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Vector Network Analyzer

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#1
Hi. My colleague uses a 2-port VNA. He only uses one port but he plugs it into a transmitter which is powered up. The transmitter is thus sending RF energy into the VNA. That's how he allegedly checks if the transmitter is matched. I think this is completely wrong. If anything, the transmitter is throwing the measurements of. Any thoughts?
 
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#5
You can certainly use a VNA or Scaler Network Analyzer to check the tuning of a transmitter or antenna coupler to see if its matched to 50 ohms at operating frequency, but you would not be transmitting any power when doing so. Most VNAs will be damaged if you send them any more than a few milliwatts from the device being tested.

This kind of test is opposite of what you would normally do but in the case of a transmitter with tunable output (plate and load) it can help you pre adjust the transmitter to 50 ohms.
prcguy
 

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#6
I'm interested in the topic and would like to see the answer you received in another forum, too. I have an ongoing desense issue with a Bridgecom repeater, a Telewave 6 can duplexer, and a Laird antenna, and would love to have a VNA to troubleshoot what's been going on. I would tend to agree with prcguy regarding sending power into a VNA. Perhaps this was a device that served multiple purposes and had a power sensing and switching circuit similar to a service monitor?
 
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#7
Sure thing.
I'm not sure if I'm allowed to share a link on this forum. Anyways, here is a link, but below is also my summary of what I've learned.

About using a vector network analyzer (VNA) - Page 1

As I understand the answer (and correct me if I'm wrong), the VNA in this configuration (1 port measurement, S11) is supposed to be the only signal source.
First and foremost, the VNA has to be calibrated with an open, short, and 50 Ohm load (also refered to as calibration standards, or collectively a calibration kit). This is because the VNA will also look at the phase angle between voltage and current, so it can tell you if the load is inductive or capacitive, an by how much. When the device under test (DUT) is not perfectly matched, there will be reflections, creating a standing wave. This will look different depending on how long the cables are. So for example a capacitive load may look like an inductive load just by adjusting the length of the cable. This is the reason why calibration is so important. The VNA will calibrate out the cables, so that once the DUT is measured, you are really only seeing that and everything in between the DUT and VNA is canceled away. The end of the connector that hooks up to the DUT is also called the reference plane.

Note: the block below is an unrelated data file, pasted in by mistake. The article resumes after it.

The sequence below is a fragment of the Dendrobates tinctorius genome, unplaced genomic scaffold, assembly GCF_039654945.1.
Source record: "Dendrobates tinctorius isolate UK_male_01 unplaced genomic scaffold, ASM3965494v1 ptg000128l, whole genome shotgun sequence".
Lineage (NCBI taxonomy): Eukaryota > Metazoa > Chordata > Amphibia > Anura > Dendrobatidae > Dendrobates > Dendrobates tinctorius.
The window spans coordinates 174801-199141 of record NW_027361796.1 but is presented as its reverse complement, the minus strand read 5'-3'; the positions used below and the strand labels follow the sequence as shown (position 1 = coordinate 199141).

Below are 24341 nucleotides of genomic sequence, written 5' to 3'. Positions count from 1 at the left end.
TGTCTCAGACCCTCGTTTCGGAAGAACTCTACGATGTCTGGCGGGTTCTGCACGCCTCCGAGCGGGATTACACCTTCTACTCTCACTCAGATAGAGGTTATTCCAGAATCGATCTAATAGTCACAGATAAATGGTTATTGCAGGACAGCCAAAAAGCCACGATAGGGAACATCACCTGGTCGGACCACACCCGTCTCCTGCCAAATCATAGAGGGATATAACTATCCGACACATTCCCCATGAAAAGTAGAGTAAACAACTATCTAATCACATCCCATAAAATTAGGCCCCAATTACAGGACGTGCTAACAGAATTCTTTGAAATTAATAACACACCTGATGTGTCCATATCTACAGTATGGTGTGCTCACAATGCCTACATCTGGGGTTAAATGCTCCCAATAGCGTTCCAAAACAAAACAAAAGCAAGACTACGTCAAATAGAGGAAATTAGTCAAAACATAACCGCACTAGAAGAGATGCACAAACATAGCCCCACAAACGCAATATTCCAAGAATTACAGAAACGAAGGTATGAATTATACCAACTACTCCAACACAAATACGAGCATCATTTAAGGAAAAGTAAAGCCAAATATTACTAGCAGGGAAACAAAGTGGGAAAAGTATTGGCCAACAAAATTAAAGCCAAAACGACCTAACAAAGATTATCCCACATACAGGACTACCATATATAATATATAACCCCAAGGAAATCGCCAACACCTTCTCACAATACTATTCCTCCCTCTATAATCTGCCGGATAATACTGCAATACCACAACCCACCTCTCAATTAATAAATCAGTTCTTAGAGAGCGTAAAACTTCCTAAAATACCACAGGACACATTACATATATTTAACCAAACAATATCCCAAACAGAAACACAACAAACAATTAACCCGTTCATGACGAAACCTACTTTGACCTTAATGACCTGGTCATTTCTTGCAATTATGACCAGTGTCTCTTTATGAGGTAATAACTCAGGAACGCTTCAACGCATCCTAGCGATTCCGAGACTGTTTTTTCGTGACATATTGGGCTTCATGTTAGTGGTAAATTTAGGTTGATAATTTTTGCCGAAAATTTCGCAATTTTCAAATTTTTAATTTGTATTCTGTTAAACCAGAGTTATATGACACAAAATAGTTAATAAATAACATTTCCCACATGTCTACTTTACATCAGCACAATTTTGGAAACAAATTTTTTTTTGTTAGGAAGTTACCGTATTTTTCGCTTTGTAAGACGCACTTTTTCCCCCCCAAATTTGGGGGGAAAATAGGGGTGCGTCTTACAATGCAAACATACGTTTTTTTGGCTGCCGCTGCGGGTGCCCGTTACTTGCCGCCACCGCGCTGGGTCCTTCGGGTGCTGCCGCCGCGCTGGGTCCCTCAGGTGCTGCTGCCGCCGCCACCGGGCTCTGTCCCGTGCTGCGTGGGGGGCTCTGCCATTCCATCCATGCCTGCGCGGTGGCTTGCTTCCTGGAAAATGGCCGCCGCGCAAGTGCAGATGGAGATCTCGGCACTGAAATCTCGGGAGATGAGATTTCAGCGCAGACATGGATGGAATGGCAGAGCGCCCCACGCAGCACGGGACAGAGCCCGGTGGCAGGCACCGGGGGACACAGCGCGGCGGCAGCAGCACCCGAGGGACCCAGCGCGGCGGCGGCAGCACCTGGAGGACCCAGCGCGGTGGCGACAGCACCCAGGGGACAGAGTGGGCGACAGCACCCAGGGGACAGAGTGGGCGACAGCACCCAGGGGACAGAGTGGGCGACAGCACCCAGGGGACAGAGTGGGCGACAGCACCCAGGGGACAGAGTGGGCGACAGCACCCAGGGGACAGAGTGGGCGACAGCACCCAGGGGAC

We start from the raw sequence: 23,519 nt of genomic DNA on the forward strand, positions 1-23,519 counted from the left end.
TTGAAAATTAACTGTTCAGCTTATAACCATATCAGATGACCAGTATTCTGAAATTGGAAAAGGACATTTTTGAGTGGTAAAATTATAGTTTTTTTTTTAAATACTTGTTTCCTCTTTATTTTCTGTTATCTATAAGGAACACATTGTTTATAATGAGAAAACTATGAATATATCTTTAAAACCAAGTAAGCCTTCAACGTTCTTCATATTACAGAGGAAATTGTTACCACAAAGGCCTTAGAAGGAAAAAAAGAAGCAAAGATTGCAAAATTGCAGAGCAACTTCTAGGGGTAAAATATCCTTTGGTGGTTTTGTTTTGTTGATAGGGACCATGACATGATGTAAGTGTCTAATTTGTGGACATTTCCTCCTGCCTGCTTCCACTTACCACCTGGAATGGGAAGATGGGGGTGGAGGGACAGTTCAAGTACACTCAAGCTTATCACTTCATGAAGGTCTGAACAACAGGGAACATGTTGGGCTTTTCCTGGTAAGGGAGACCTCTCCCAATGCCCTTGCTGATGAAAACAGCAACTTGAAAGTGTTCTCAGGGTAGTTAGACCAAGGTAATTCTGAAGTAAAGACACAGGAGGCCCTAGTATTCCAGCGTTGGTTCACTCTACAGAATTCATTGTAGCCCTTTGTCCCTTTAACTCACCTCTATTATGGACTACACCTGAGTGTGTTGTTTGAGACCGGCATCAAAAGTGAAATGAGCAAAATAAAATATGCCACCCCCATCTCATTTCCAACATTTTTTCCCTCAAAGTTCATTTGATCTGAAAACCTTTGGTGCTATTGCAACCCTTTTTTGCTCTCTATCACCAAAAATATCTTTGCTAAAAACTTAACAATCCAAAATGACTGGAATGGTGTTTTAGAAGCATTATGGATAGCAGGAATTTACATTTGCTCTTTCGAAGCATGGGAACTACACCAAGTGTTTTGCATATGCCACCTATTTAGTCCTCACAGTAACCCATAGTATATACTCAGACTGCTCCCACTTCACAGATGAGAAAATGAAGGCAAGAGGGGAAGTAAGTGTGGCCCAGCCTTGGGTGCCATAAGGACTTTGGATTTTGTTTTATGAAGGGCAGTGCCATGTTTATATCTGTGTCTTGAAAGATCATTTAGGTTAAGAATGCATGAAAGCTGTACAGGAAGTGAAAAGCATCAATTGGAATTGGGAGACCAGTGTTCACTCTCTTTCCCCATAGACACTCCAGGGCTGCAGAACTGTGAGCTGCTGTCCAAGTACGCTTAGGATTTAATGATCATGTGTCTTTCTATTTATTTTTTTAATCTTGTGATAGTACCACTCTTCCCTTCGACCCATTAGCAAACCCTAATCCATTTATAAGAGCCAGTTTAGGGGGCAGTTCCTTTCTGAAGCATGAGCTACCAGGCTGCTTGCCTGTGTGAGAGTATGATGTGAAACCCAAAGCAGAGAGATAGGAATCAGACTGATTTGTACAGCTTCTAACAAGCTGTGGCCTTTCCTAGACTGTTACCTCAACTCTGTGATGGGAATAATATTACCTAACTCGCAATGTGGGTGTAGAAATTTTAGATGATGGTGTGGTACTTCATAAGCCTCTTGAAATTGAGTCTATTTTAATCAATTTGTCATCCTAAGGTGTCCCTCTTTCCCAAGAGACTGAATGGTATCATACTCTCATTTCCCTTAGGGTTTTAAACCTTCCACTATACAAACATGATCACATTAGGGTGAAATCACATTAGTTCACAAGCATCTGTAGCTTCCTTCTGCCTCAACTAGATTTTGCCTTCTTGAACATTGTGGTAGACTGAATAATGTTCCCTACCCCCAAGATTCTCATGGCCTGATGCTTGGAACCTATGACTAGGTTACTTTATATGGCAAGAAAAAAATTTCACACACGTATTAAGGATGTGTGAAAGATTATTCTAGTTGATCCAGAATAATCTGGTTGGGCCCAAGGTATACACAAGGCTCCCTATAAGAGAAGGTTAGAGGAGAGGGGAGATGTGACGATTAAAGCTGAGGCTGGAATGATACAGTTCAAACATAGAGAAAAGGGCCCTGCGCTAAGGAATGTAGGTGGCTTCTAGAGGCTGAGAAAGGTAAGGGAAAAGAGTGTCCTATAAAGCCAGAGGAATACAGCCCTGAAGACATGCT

One thing that doesn't depend on cable length is the VSWR, which is also an indication how good the match is. My colleague is probably just looking at the VSWR in some way. So while he's definitely doing things wrong, it's not to say that he doesn't get some meaningful information out of it.

It's definitely ill advised to be sending RF power into the VNA. In my case the maximum allowed is 26dBm, while the DUT was transmitting at 28dBm. This is bad but in my case it wasn't enough to destroy this super expensive piece of equipment. When using it in this way, at the very least he needs to use an attenuator to protect the VNA (which of course would also need to be calibrated out).

Someone also said to look up ["Hot S22" measurement, where you try to measure S22 of a power amplifier with a large signal coming out of it].

One thing that really helped me understand the subject was learning how the smith chart worked, both the impedance side AND the admittance side. Admittance is used when using components (capacitor/inductor) in parallel, and the impedance side is used when using components in series. By mixing and matching these components, one can match an impedance to anything.
For example on the smith chart, the left-most point on the circle is a short and the right-most point on the circle is an open. If for example I insert a parallel inductor, if I start with a really big one, it won't really have any effect, but as I make the inductor smaller, it will start to let more current through (to ground), so the impedance will move towards the short (left). If instead I'm inserting a very large capacitor in series, it won't do anything at first, but as I make the capacitor smaller, the impedance will start moving towards the open (right side). It's interesting how the point (impedance) moves about the smith chart, and how you can control it. All this doesn't even really require any math, which is great. Also any point you put on the smith chart is only valid for one given frequency.
 
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